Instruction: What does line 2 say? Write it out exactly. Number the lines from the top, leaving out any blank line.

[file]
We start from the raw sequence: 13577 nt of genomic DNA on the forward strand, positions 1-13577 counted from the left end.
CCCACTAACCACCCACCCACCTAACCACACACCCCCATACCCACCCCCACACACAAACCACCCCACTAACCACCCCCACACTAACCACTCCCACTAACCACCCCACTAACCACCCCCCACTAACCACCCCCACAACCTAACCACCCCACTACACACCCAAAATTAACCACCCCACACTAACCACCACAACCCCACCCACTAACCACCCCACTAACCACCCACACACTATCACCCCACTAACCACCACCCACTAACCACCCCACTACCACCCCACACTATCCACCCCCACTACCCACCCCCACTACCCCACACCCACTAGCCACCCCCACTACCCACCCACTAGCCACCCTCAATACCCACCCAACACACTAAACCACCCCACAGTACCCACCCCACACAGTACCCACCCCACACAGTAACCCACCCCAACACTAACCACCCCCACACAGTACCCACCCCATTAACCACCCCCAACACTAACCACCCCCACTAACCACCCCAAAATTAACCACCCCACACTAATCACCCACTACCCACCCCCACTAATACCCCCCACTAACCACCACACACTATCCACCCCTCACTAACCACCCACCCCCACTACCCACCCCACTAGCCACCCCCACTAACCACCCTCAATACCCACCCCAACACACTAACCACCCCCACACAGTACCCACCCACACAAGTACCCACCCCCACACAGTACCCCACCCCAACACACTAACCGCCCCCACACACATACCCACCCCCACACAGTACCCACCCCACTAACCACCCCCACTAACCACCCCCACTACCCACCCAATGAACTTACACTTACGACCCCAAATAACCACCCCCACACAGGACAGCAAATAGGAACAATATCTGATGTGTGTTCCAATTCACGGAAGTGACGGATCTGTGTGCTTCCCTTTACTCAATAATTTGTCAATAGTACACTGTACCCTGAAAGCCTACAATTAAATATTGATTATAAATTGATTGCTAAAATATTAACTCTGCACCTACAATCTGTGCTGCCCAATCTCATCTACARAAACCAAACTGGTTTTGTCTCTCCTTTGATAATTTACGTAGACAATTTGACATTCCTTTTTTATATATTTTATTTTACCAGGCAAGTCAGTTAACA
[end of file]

CCCACTAACCACCCACCCACCTAACCACACACCCCCATACCCACCCCCACACACAAACCACCCCACTAACCACCCCCACACTAACCACTCCCACTAACCACCCCACTAACCACCCCCCACTAACCACCCCCACAACCTAACCACCCCACTACACACCCAAAATTAACCACCCCACACTAACCACCACAACCCCACCCACTAACCACCCCACTAACCACCCACACACTATCACCCCACTAACCACCACCCACTAACCACCCCACTACCACCCCACACTATCCACCCCCACTACCCACCCCCACTACCCCACACCCACTAGCCACCCCCACTACCCACCCACTAGCCACCCTCAATACCCACCCAACACACTAAACCACCCCACAGTACCCACCCCACACAGTACCCACCCCACACAGTAACCCACCCCAACACTAACCACCCCCACACAGTACCCACCCCATTAACCACCCCCAACACTAACCACCCCCACTAACCACCCCAAAATTAACCACCCCACACTAATCACCCACTACCCACCCCCACTAATACCCCCCACTAACCACCACACACTATCCACCCCTCACTAACCACCCACCCCCACTACCCACCCCACTAGCCACCCCCACTAACCACCCTCAATACCCACCCCAACACACTAACCACCCCCACACAGTACCCACCCACACAAGTACCCACCCCCACACAGTACCCCACCCCAACACACTAACCGCCCCCACACACATACCCACCCCCACACAGTACCCACCCCACTAACCACCCCCACTAACCACCCCCACTACCCACCCAATGAACTTACACTTACGACCCCAAATAACCACCCCCACACAGGACAGCAAATAGGAACAATATCTGATGTGTGTTCCAATTCACGGAAGTGACGGATCTGTGTGCTTCCCTTTACTCAATAATTTGTCAATAGTACACTGTACCCTGAAAGCCTACAATTAAATATTGATTATAAATTGATTGCTAAAATATTAACTCTGCACCTACAATCTGTGCTGCCCAATCTCATCTACARAAACCAAACTGGTTTTGTCTCTCCTTTGATAATTTACGTAGACAATTTGACATTCCTTTTTTATATATTTTATTTTACCAGGCAAGTCAGTTAACA